Just got sent this, i’m dying.
now this is what i like to see… if i’m gonna buy some fancy new Strong Product i wanna see it beat the weaker version of itself into total useless garbage…… its called innovation and i’ve never been so happy to be a capitalist…
Name Improvements for Everyday Stuff [x]
Reblogging because these new names for everyday stuff are bringing some LOLs to our weekend.
The creative names above are reminding us of the awesome power of the compound word - most of the new names offered here are compound words (with a notable exception being the cute portmanteau ‘porksicle’).
Compound words are great. Why feel restricted by using words on their own? Combine them and feel the power of a new, compounded word!
We classify a compound word as a word which is composed of more than one free morpheme.
In linguistic morphology, we make the distinction between a bound morpheme as a morpheme (the smallest grammatical unit in a language) that appears only as part of a larger word, whereas a free or unbound morpheme is one that can stand alone. A compound word brings together previously ‘free’ or separate words, and bam, a new word is created.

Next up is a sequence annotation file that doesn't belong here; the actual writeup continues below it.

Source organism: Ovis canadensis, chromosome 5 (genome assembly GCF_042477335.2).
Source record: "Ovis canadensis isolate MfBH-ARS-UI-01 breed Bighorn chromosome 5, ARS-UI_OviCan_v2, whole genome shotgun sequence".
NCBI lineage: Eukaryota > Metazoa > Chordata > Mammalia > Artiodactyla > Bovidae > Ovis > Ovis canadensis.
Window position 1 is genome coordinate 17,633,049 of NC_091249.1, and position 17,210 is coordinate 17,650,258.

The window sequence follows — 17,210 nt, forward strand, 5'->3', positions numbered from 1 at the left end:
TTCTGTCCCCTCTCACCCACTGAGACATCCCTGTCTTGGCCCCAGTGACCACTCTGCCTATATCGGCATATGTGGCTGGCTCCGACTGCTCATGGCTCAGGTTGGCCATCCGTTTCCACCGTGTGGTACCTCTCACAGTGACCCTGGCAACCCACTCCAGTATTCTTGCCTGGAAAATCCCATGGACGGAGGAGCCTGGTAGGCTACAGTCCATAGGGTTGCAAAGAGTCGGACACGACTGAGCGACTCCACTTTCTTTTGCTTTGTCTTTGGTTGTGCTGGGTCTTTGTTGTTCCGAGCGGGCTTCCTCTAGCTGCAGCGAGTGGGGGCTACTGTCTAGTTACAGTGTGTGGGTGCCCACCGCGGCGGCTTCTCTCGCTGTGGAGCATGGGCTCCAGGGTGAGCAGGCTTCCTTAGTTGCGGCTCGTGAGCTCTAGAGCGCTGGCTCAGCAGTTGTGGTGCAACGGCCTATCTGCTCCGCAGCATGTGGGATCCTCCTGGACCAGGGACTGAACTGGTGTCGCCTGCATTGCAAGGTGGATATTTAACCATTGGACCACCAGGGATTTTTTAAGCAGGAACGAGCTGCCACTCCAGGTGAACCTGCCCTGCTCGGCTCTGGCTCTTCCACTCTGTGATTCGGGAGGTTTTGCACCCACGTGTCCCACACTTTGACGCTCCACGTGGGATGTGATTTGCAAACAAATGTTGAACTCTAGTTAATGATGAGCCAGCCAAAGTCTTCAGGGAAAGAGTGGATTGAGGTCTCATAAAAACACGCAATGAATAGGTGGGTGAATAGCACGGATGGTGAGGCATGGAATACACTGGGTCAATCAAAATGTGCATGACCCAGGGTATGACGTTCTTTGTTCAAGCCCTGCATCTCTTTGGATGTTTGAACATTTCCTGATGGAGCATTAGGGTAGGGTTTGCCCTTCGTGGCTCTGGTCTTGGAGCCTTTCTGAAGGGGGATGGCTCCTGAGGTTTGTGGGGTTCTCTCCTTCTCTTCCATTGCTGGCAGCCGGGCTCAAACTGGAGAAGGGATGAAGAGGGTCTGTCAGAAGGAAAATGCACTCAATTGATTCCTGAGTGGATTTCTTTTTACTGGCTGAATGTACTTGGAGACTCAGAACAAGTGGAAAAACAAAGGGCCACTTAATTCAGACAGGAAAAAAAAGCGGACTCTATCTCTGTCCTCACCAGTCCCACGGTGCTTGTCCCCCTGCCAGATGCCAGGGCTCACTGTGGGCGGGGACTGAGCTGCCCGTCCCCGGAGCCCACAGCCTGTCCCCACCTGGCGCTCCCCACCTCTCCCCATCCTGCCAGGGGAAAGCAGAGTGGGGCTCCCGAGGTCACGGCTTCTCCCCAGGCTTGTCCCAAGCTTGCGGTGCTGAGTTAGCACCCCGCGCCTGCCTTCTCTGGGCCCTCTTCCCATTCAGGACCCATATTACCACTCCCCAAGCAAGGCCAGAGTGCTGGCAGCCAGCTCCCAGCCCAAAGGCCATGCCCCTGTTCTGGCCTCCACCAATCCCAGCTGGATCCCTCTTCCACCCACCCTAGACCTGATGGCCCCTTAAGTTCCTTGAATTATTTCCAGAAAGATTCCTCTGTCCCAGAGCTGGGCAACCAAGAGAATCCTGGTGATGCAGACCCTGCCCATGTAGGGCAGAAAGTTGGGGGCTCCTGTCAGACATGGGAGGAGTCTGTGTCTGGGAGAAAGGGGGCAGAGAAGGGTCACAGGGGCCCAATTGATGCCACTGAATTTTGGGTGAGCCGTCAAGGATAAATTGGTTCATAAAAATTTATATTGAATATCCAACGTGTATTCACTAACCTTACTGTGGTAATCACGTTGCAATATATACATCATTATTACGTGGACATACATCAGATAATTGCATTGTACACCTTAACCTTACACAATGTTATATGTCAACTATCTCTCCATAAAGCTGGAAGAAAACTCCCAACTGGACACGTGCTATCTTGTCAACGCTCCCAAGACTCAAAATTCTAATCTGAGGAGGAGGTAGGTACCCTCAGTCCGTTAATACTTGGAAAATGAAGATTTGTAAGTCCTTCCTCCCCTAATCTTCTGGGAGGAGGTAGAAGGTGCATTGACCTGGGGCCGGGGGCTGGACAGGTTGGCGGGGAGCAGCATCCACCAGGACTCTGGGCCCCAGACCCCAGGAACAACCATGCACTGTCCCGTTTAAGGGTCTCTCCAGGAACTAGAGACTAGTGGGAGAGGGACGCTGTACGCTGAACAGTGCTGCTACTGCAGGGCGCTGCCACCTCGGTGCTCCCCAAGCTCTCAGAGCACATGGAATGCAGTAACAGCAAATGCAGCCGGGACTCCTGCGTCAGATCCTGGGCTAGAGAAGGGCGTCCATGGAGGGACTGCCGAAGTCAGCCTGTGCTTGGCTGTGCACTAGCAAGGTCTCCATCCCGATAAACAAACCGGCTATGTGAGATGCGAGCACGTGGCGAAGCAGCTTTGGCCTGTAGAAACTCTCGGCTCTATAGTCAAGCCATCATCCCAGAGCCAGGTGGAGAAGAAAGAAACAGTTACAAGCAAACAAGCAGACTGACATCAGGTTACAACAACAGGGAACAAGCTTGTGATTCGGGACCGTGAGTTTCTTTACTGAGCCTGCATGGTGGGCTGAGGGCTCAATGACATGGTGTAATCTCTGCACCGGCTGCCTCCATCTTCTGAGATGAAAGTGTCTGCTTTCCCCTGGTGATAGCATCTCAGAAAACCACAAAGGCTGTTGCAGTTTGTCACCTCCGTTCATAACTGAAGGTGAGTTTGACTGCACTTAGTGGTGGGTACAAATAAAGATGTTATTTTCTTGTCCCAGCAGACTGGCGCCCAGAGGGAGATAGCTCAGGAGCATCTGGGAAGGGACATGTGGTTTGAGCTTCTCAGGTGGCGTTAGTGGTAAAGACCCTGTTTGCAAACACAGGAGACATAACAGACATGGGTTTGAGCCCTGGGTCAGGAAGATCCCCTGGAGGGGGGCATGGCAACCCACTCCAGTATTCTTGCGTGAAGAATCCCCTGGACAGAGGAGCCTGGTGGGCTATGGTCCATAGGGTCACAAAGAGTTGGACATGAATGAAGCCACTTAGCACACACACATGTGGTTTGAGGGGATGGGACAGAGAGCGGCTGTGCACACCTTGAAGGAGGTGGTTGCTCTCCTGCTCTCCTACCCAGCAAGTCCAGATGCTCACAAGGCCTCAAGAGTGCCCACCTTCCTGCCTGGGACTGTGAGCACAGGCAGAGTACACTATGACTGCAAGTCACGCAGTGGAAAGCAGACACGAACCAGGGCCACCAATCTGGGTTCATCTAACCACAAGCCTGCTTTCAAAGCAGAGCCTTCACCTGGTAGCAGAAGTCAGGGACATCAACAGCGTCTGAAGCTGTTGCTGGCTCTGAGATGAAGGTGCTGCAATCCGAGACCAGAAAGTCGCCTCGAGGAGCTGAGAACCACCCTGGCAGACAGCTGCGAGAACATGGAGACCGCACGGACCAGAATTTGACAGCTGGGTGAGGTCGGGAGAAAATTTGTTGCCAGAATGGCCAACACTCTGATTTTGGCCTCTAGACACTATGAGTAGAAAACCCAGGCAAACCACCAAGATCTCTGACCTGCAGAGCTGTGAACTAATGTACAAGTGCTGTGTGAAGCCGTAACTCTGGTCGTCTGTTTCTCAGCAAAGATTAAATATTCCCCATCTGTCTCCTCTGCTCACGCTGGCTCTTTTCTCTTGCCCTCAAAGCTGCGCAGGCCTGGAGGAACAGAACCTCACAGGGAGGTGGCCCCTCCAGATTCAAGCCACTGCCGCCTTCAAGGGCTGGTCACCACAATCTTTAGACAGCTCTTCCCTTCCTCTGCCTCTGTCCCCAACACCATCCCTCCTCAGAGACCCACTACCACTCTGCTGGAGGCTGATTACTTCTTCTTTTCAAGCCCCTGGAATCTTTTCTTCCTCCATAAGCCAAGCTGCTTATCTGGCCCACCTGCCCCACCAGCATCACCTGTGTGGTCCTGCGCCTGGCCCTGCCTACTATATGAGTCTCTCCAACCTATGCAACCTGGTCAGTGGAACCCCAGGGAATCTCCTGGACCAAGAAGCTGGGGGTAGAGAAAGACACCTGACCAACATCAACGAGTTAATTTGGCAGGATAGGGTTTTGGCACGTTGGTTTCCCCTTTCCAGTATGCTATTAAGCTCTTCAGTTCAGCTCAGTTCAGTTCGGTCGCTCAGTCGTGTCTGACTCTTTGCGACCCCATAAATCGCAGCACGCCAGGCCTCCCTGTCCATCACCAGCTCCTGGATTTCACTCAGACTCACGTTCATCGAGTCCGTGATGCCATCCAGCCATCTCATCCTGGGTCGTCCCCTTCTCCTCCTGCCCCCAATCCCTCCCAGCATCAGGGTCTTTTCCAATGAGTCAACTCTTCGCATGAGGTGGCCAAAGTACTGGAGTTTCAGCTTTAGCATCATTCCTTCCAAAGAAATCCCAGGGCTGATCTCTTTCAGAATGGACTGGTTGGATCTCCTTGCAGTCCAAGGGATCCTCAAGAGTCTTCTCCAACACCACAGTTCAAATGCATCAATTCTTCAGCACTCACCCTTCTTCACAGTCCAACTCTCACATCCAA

Generally, an English compound word consists of a ‘head’ (e.g. moose) and a ‘modifier’ (e.g. sand, denoting what type of moose it is).
We can get very creative in English with compound words - they can use nouns, verbs, adjectives, prepositions and adverbs. And they can be hyphenated (e.g. mother-in-law), closed (e.g. football, childlike) or open (e.g. real estate).
Compound words demonstrate the flexibility and malleability of language - if you can’t find a word that fits, put two (or more) others together and you’re all set.
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